There are currently 16 non-EU countries fully associated to Horizon 2020 (including, Switzerland, Turkey, Israel, Tunisia, Georgia, etc.). However, major differences are visible in terms of their participation in the programme and it has been discovered during the Interim Evaluation that association of countries with less advanced R&I systems is not automatically translated into increased participation of legal entities from these countries in projects. For example, to date, Norway recorded 314 participations in projects, while Georgia only 14, the Faroe Islands seven and Armenia five.

Furthermore, INCO forms an important element of some of the Article 185 initiatives (public-public partnerships), which receive funding from Horizon 2020, including European & Developing Countries Clinical Trials Partnership (EDCTP), EUREKA (Eurostars) and the recently created Partnership for R&I in the Mediterranean Area (PRIMA), with contributions from several Mediterranean countries, including Jordan, Israel, Egypt and Morocco.

Lastly, the European Research Council (ERC) now has ten Implementing Arrangements in place allowing researchers from the USA, South Korea, Argentina, China, Japan, South Africa, Mexico, Brazil, Canada and India to join ERC-funded teams in Europe for a limited period, thus further promoting international collaboration. Additionally, schemes such as the ERC grants or the Marie Skłodowska-Curie Individual Fellowships attract a very high number of third country nationals to Europe.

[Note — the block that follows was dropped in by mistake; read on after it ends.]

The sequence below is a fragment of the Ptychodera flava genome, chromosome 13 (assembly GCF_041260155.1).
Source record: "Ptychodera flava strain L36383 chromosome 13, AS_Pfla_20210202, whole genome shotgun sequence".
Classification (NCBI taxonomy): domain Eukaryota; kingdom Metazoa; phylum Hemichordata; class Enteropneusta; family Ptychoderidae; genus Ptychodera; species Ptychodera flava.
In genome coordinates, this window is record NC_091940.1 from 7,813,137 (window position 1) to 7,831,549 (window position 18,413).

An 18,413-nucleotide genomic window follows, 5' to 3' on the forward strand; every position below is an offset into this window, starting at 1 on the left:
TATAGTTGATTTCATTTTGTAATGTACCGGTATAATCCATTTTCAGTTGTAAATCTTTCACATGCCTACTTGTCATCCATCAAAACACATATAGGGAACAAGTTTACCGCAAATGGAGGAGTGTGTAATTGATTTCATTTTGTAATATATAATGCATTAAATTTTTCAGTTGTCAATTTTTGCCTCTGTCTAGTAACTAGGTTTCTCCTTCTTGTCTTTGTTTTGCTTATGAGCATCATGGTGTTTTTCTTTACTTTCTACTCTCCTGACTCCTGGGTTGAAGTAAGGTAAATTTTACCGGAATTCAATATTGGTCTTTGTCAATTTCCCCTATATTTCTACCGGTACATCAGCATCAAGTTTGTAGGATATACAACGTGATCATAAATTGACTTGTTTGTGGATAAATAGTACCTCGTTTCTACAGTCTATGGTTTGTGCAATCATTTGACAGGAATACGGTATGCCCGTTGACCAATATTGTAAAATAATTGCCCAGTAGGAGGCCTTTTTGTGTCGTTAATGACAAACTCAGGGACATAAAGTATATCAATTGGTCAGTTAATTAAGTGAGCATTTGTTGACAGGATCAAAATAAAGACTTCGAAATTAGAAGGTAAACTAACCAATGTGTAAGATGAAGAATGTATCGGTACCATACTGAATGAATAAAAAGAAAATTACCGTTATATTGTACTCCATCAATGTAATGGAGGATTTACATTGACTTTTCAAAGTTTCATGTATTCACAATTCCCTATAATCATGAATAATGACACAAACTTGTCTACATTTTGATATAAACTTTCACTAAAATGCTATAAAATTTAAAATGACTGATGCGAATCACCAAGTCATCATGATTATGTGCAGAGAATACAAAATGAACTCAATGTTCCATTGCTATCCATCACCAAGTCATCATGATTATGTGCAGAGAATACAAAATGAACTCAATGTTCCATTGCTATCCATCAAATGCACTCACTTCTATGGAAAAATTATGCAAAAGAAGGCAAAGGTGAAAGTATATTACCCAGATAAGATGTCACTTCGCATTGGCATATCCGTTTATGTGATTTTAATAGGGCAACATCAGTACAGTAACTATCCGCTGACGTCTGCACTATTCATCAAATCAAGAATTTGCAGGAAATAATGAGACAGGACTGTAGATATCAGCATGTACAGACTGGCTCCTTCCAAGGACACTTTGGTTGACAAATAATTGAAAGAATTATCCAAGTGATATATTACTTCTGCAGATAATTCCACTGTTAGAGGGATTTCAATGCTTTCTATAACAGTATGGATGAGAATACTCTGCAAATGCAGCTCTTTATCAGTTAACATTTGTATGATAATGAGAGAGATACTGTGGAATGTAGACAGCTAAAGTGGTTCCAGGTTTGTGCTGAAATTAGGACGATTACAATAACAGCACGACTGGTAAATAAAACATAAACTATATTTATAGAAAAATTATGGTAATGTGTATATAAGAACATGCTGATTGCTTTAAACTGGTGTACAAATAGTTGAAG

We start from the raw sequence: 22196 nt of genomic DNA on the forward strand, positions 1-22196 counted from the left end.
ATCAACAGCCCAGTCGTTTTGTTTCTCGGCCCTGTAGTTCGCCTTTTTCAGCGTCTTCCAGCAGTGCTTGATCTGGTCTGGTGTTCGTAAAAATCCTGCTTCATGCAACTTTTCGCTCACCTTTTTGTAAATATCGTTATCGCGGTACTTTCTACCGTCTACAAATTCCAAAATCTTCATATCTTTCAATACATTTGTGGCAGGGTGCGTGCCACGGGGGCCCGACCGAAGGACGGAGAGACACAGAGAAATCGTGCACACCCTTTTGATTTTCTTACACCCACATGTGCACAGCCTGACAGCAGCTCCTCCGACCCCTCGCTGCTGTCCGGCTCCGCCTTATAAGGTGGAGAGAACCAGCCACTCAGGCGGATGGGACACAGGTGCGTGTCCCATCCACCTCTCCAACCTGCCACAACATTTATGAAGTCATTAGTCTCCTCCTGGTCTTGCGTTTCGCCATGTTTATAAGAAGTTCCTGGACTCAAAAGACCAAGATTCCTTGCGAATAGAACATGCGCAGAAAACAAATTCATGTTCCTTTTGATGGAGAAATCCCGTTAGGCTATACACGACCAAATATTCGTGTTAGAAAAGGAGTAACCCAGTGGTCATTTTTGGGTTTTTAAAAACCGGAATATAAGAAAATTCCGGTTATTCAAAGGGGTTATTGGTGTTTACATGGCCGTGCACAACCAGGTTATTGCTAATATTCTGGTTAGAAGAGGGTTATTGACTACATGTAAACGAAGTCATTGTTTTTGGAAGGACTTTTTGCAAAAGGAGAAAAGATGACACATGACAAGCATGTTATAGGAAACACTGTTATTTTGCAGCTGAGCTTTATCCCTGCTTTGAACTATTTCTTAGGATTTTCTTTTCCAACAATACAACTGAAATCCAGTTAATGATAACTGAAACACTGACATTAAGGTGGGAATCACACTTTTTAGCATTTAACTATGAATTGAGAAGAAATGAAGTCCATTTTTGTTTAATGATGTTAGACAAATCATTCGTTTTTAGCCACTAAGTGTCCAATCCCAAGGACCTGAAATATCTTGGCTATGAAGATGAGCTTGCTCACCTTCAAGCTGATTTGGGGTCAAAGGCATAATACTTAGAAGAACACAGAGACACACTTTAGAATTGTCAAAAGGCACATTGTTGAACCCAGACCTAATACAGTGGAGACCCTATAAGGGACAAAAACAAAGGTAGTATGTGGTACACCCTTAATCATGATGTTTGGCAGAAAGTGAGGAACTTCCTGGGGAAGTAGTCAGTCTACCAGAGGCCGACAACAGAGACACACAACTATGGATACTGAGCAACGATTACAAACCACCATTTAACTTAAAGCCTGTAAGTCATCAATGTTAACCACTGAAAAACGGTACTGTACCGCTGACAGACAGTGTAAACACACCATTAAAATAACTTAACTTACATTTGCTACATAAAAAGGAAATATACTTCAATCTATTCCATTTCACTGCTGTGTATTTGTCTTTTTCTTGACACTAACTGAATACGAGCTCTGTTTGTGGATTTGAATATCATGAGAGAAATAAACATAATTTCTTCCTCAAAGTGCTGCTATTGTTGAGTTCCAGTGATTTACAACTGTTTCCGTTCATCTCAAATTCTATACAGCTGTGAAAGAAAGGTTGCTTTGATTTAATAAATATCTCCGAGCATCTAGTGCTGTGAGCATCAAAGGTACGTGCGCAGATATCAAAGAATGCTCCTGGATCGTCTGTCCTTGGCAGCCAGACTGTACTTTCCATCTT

International Cooperation Flagship Initiatives in the 2018-2020 Work Programme

To help tackle the low participation of third countries in the last Work Programme of Horizon 2020, the Commission introduced the so-called International Cooperation Flagship Initiatives that UKRO had previously reported on. The INCO Flagships are research initiatives recognised by the EU and the relevant partner country as political priorities of mutual interest, which are eventually translated into specific calls for proposals in Horizon 2020. These dedicated calls are intended to give more prominence to international cooperation in the programme by targeting cooperation with specific (groups of) countries outside of the EU and the Commission estimates that more than €1 billion will be dedicated to approximately 30 INCO Flagships over the next three years.

European Network of Research and Innovation Centres and Hubs

Another important tool intended to help tackle the low participation of third countries in Horizon 2020 is the so-called European Network of Research and Innovation Centres and Hubs (ENRICH), composed of three centres/hubs in Brazil, China and the USA, which were created following a competitive call for proposals under Societal Challenge 6 of Horizon 2020. After the initial set up phase during 2017, the centres (each of them is a separate H2020 project) are now expected to provide a wide range of services to European researchers and innovators, for example, searching for collaborators in these countries.

International Cooperation Service Facility

Lastly, a new INCO Service Facility is part of the Commission's plan to foster international cooperation in the last years of Horizon 2020 by providing a wide range of harmonised services (e.g. information campaigns in third countries, analyses and studies, etc.), which are expected to result in reinforced international cooperation, improved framework conditions for collaboration, enhanced impact of research and innovation project results, as well as improved profile of EU research and innovation policy and programmes across the globe.